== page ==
Our Lady of Kibeho: Nyina wa Jambo (Mother of the Word)
August 20, 2013
ith the simple, softly spoken words, “Nyina wa Jambo,” the Virgin Mary would address the world from the heart of Africa beginning in 1981, first revealing herself to a Rwandan teenager as the “Mother of the Word.”
The apparitions of Our Lady of Kibeho in Rwanda, a nation made infamous 20 years ago by the horrific genocide of the Tutsi people, spanned three years between 1981 and 1983. They are the only Vatican-approved apparitions to occur in Africa.
In her visits to three Catholic school girls, Mary urged believers to repentance, prayer and love. Her repeated messages to the young visionaries — Alphonsine Mumureke, Anathalie Mukamzimpaka and Marie Claire Mukangango — inspired a nation and also proved to be among her most prophetic.
Like many visionaries, St. Bernadette and Sister Faustina Kowalski, among others, the three young women were thought by many to be either delusional or self-seeking misfits when the Virgin began appearing to them one by one starting Nov. 28, 1981. They were the targets of ridicule and harassment by their classmates and school faculty.
The girls’ extraordinary visions were of the most beautiful woman they said they had ever seen, neither black nor white, who wore a blue veil and a white gown. She often appeared to be standing in a field of colorful flowers.
During the visions, which always occurred to each separately, the girls would enter a deep trance. They often conversed and sang songs to Mary for hours. After the apparitions, they would collapse to the floor in ecstasy. Neither pinches, needle pokes nor shouting could rouse them.
Word spread quickly about the girls’ visions, and soon throngs of pilgrims began trekking to Kibeho — thousands by foot, through the chilly, rainy often road-less terrain of southwest Rwanda.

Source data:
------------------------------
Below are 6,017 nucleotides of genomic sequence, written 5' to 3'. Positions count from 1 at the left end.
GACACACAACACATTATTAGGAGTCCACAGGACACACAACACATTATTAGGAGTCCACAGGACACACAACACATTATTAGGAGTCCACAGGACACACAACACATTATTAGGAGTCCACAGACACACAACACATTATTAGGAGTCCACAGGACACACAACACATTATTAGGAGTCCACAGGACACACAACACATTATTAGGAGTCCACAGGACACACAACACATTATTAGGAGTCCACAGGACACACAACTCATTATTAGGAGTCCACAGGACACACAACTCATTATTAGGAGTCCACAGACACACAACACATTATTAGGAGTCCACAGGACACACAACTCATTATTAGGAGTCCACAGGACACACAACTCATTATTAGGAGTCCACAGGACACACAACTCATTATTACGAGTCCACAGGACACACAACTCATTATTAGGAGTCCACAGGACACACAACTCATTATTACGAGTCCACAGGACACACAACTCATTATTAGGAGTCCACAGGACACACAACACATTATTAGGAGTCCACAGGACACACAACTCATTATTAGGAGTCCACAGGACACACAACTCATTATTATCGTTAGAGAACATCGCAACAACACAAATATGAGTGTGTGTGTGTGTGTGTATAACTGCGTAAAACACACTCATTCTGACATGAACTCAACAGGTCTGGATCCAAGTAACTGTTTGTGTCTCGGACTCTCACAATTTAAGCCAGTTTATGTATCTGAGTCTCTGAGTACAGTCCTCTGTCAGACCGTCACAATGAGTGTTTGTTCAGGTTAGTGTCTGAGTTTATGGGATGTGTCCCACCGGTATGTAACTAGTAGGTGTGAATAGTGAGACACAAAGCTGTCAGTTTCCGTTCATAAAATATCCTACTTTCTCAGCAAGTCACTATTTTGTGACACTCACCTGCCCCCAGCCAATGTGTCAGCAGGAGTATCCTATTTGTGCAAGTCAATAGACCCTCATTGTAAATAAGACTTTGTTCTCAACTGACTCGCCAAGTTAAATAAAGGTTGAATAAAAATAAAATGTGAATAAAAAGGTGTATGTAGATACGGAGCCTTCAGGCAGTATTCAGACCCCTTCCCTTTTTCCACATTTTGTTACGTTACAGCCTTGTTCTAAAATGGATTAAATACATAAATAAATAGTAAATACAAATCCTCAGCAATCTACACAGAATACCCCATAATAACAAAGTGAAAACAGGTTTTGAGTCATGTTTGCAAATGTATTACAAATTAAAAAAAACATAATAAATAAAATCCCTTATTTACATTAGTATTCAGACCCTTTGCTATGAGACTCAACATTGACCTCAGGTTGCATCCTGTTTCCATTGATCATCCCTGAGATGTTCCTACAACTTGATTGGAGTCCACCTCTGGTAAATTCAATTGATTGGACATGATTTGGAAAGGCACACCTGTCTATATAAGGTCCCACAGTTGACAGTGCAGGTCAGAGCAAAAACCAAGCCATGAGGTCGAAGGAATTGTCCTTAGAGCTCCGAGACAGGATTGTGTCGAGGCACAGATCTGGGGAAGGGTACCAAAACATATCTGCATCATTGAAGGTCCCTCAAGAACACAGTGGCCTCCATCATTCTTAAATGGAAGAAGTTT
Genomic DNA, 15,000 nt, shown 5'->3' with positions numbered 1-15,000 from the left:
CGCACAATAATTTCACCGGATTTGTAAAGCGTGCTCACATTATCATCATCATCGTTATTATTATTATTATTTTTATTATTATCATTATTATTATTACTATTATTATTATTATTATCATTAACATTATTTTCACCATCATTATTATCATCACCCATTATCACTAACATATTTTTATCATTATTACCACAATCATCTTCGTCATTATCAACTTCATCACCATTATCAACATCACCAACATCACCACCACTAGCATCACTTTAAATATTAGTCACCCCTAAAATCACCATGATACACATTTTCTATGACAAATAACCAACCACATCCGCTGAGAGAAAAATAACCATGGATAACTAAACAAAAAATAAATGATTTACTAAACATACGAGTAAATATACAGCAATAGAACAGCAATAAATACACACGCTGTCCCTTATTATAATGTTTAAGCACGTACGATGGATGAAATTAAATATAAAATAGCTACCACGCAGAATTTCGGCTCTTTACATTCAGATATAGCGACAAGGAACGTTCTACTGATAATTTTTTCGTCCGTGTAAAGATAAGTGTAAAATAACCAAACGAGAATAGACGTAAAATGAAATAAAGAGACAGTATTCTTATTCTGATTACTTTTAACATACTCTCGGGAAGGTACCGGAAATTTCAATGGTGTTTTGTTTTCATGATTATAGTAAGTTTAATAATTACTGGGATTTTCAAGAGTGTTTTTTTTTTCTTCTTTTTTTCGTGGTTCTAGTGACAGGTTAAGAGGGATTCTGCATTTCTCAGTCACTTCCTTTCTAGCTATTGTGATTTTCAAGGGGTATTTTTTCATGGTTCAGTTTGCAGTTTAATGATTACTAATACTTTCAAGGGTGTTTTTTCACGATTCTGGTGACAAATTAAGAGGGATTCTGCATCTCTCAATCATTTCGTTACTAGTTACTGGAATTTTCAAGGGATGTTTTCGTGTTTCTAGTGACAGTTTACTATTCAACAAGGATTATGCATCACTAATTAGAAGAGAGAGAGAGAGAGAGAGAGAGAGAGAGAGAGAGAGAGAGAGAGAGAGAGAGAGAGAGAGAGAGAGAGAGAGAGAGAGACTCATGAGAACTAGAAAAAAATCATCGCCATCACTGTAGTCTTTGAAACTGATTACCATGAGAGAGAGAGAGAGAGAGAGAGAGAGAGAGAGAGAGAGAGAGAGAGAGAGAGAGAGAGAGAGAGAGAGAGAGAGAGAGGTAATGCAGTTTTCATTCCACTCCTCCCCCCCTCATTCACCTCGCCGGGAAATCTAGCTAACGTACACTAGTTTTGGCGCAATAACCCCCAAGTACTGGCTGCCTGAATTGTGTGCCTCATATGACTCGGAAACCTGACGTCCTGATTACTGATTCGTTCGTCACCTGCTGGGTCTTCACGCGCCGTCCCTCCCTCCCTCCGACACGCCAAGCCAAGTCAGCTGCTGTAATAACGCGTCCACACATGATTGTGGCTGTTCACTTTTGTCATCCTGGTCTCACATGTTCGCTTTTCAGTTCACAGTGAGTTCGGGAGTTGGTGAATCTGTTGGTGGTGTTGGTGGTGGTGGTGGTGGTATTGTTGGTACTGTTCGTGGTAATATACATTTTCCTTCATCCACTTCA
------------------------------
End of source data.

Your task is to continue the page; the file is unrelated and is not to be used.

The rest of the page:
Later, the girls were moved off the school grounds. A platform was built nearby where they would lead vigils and wait for the Virgin to appear.
Many of the messages the girls received in conversations with the Blessed Mother were recorded and broadcast throughout Rwanda, drawing ever larger crowds to the rustic village. More people who claimed to have seen the Virgin Mary and even Jesus came forward.
While there were many reported visionaries at Kibeho, the Church has only declared the initial three as authentic, or worthy of belief, and also only the apparitions occurring between 1981 and 1983. The first visionary, Mumureke, claimed to have received visitations until 1989.
Among the reasons for approving the apparitions, the Bishop of the dioceses in which Kibeho parish is located, cited the simplicity and genuineness of the public dialogues with Mary, dialogues punctuated by eloquent expressions that would have been culturally and religiously foreign to the young women.
He also noted the consistent, relevant and orthodox content of the messages, as well as the spiritual fruit borne from the apparitions.
In the early 1980s, thousands of witnesses reported seeing miracles during the apparitions, such as rain falling on cloudless days and the sun dancing across the sky. There were also reports of healings, conversions and vocations to the religious life and priesthood.
In his declaration of approval, the Bishop of Gikongoro also cited the frightening visions received on Aug. 15, 1982, as evidence of the prophetic nature of Mary’s message.
In her messages that day, Mary warned the young visionaries about the impending genocide and showed the weeping, trembling girls images of the mass slaughter, the rivers of blood and bodies piled high that would occur if believers did not purge their hearts of hatred.
Twelve years later, in the roughly 100 days between April and July of 1994, an estimated 800,000 Tutsis were murdered in ethnic cleansing that reduced the country’s population by nearly 20 percent.
Thousands of Hutus were killed in the aftermath as well, many in a notorious slaughter in Kibeho. One of the visionaries, Mukangango, lost her life in the bloodshed.
In her messages, Our Lady commissioned a chapel to be built at the site of the apparitions and bid the girls propagate the Rosary of the Seven Sorrows, which was scarcely known of in Rwanda before then.
Today, the Shrine of Our Lady of Sorrows, which the bishop desired to become a place of conversions, reparations and a rallying point for “those who were dispersed,” as well as a place of the Gospel of the Cross, welcomes pilgrims from around the world.